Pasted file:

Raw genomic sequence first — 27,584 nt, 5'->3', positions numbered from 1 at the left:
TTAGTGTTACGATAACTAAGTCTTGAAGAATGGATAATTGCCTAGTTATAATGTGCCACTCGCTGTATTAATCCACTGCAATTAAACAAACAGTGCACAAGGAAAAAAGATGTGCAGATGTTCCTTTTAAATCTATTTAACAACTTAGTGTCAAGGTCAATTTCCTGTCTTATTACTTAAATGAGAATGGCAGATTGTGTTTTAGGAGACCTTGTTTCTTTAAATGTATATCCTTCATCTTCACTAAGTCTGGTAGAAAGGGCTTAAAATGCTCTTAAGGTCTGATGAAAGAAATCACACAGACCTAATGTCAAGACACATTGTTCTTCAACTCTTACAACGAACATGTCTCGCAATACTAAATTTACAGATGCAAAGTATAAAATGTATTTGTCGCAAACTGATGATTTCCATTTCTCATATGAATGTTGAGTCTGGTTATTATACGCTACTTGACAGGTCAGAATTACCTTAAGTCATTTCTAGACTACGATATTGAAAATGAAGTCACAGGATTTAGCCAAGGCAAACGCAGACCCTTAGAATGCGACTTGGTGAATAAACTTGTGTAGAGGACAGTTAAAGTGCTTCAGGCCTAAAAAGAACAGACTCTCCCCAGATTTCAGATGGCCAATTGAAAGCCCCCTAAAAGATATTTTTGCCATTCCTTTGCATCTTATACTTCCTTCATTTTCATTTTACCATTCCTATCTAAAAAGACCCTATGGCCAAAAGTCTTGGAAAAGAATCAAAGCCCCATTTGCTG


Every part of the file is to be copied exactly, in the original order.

Raw genomic sequence first — 27,584 nt, 5'->3', positions numbered from 1 at the left:
TTAGTGTTACGATAACTAAGTCTTGAAGAATGGATAATTGCCTAGTTATAATGTGCCACTCGCTGTATTAATCCACTGCAATTAAACAAACAGTGCACAAGGAAAAAAGATGTGCAGATGTTCCTTTTAAATCTATTTAACAACTTAGTGTCAAGGTCAATTTCCTGTCTTATTACTTAAATGAGAATGGCAGATTGTGTTTTAGGAGACCTTGTTTCTTTAAATGTATATCCTTCATCTTCACTAAGTCTGGTAGAAAGGGCTTAAAATGCTCTTAAGGTCTGATGAAAGAAATCACACAGACCTAATGTCAAGACACATTGTTCTTCAACTCTTACAACGAACATGTCTCGCAATACTAAATTTACAGATGCAAAGTATAAAATGTATTTGTCGCAAACTGATGATTTCCATTTCTCATATGAATGTTGAGTCTGGTTATTATACGCTACTTGACAGGTCAGAATTACCTTAAGTCATTTCTAGACTACGATATTGAAAATGAAGTCACAGGATTTAGCCAAGGCAAACGCAGACCCTTAGAATGCGACTTGGTGAATAAACTTGTGTAGAGGACAGTTAAAGTGCTTCAGGCCTAAAAAGAACAGACTCTCCCCAGATTTCAGATGGCCAATTGAAAGCCCCCTAAAAGATATTTTTGCCATTCCTTTGCATCTTATACTTCCTTCATTTTCATTTTACCATTCCTATCTAAAAAGACCCTATGGCCAAAAGTCTTGGAAAAGAATCAAAGCCCCATTTGCTG